Daniel Alfredsson

Senators say the season is over for Daniel Alfredsson but he’ll be back next year

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It’s a lost season for the Ottawa Senators and for them having their captain Daniel Alfredsson miss as much time as he has this year with a back injury has been painful in a few ways. Painful in that their best player can’t help them on the ice and painful in that their captain isn’t there to lead the way for what’s turned out to be a very young team. The Senators being one of the worst teams in the NHL doesn’t help matters much either.

Today the Sens announced that Alfredsson would be shut down for the rest of the year. While Alfredsson is getting older and many around Ottawa are worried about Alfredsson perhaps hanging it up and retiring, it turns out that won’t be the case as Bruce Garrioch of the Ottawa Sun shares.

The Senators captain won’t attempt to come back from a back injury that has kept him out since Feb. 7. Instead, he’ll spend the next month trying to strengthen his back to avoid surgery.

But, despite rumours to the contrary, the 38-year-old Alfredsson does plan to return next season.

“The progress has been going pretty good,” said Alfredsson. “Skating has been what’s troubled me the most. I felt OK on the ice, but not enough to justify playing in a game. It’s been dragging on for a while, I expect to be back next year.”

Alfredsson coming back for another year is a great rallying point for the fans in Ottawa and for the 38 year-old right wing, helping the team mature around him couldn’t hurt too badly given just how young the team will be. That said, as the team is set up right now and for next season, the Senators on first glance don’t appear to be a threat at all for a Stanley Cup and for Alfredsson, who at one time in his career guaranteed a Cup for Ottawa, time is running out for him to fulfill that promise.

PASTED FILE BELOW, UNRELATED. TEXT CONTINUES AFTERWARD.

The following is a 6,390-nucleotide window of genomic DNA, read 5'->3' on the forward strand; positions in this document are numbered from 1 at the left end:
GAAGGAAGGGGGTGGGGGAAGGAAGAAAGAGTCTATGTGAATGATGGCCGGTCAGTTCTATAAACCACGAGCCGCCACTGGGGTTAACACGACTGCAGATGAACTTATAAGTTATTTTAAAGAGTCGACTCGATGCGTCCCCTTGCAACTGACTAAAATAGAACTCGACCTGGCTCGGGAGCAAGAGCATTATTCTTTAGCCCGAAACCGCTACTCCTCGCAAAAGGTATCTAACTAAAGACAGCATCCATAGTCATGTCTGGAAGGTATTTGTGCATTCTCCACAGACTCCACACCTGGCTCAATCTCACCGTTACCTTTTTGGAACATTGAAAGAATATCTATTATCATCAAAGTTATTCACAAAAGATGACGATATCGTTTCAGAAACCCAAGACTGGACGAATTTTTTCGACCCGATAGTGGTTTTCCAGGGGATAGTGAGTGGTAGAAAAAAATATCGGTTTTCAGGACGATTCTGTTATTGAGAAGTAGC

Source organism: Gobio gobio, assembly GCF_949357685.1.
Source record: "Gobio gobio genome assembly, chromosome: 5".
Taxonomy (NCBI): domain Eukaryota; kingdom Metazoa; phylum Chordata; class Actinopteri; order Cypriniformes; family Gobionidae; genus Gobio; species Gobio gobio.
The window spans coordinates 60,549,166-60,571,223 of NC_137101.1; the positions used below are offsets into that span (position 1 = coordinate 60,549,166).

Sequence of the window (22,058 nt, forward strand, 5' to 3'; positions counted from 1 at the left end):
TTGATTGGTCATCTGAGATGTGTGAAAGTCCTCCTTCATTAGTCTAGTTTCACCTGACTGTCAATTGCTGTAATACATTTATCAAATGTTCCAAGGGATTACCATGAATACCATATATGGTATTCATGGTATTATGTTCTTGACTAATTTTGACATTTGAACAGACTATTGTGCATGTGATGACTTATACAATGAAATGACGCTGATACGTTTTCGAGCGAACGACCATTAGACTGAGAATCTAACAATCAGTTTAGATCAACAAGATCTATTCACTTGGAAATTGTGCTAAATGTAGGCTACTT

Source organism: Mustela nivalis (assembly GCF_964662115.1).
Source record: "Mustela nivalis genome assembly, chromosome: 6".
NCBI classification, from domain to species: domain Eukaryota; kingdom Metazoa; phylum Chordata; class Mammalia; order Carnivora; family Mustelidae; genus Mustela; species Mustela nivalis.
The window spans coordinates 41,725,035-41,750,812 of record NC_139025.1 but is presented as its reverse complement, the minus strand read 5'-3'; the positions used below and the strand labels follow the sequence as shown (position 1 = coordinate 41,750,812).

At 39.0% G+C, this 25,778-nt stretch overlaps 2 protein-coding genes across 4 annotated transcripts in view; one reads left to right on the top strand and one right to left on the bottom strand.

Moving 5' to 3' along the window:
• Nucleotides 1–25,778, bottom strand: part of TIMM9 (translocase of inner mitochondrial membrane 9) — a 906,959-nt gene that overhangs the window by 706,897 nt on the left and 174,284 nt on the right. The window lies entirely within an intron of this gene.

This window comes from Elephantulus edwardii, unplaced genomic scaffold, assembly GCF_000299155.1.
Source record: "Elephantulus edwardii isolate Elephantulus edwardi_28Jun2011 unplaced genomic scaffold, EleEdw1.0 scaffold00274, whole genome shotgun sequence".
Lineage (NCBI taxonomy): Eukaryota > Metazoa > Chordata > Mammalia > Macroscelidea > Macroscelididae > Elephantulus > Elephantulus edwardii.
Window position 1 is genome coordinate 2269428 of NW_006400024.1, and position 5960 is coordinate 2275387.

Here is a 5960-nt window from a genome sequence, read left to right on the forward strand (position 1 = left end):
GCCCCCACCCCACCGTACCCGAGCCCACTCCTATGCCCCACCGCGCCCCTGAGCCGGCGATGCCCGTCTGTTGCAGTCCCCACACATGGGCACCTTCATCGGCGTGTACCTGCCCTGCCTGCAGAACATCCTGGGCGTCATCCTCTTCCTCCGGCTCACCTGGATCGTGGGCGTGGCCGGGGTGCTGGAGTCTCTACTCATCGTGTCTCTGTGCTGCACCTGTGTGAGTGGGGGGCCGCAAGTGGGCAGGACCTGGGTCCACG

We’re sure the thought of playing one more time for a Cup in Ottawa would thrill him but would not doing it for the Senators be something he’d consider if things go poorly next season? You have to wonder if maybe the Sens management might look to help him out if such a situation arises next February as the trade deadline approaches.

Jason Demers tweets #FreeTorres, gets mocked

Los Angeles Kings v San Jose Sharks - Game One

Following his stunning 41-game suspension, it looks like Raffi Torres has at least one former teammate in his corner.

We haven’t yet seen how the San Jose Sharks or the NHLPA are reacting to the league’s hammer-dropping decision to punish Torres for his Torres-like hit on Jakob Silfverberg, but Jason Demers decided to put in a good word for Torres tonight.

It was a simple message: “#FreeTorres.”

Demers, now of the Dallas Stars, was once with Torres and the Sharks. (In case this post’s main image didn’t make that clear enough already.)

Perhaps this will become “a thing” at some point.

So far, it seems like it’s instead “a thing (that people are making fun of).”

… You get the idea.

The bottom line is that there are some who either a) blindly support Torres because they’re Sharks fans or b) simply think that the punishment was excessive.

The most important statement came from the Department of Player Safety, though.

Bruins list Chara on IR, for now

Zdeno Chara

Those who feel as though the Boston Bruins may rebound – John Tortorella, maybe? – likely rest some of their optimism on the back of a healthy Zdeno Chara.

It’s possible that he’s merely limping into what may otherwise be a healthy 2015-16 season, but it’s definitely looking like a slow start thanks to a lower-body injury.

The latest sign of a bumpy beginning came on Monday, as several onlookers (including CSNNE.com’s Joe Haggerty) pointed out that Chara was listed on injured reserve.

As Haggerty notes, that move is retroactive to Sept. 24, so his status really just opens up options for the Bruins.

Still … it’s a little unsettling, isn’t it?

The Bruins likely realize that they need to transition away from their generational behemoth, but last season provided a stark suggestion that may not be ready yet. Trading Dougie Hamilton and losing Dennis Seidenberg to injury only make them more dependent on the towering 38-year-old.

This isn’t really something to panic about, yet it might leave a few extra seats open on the Bruins’ bandwagon.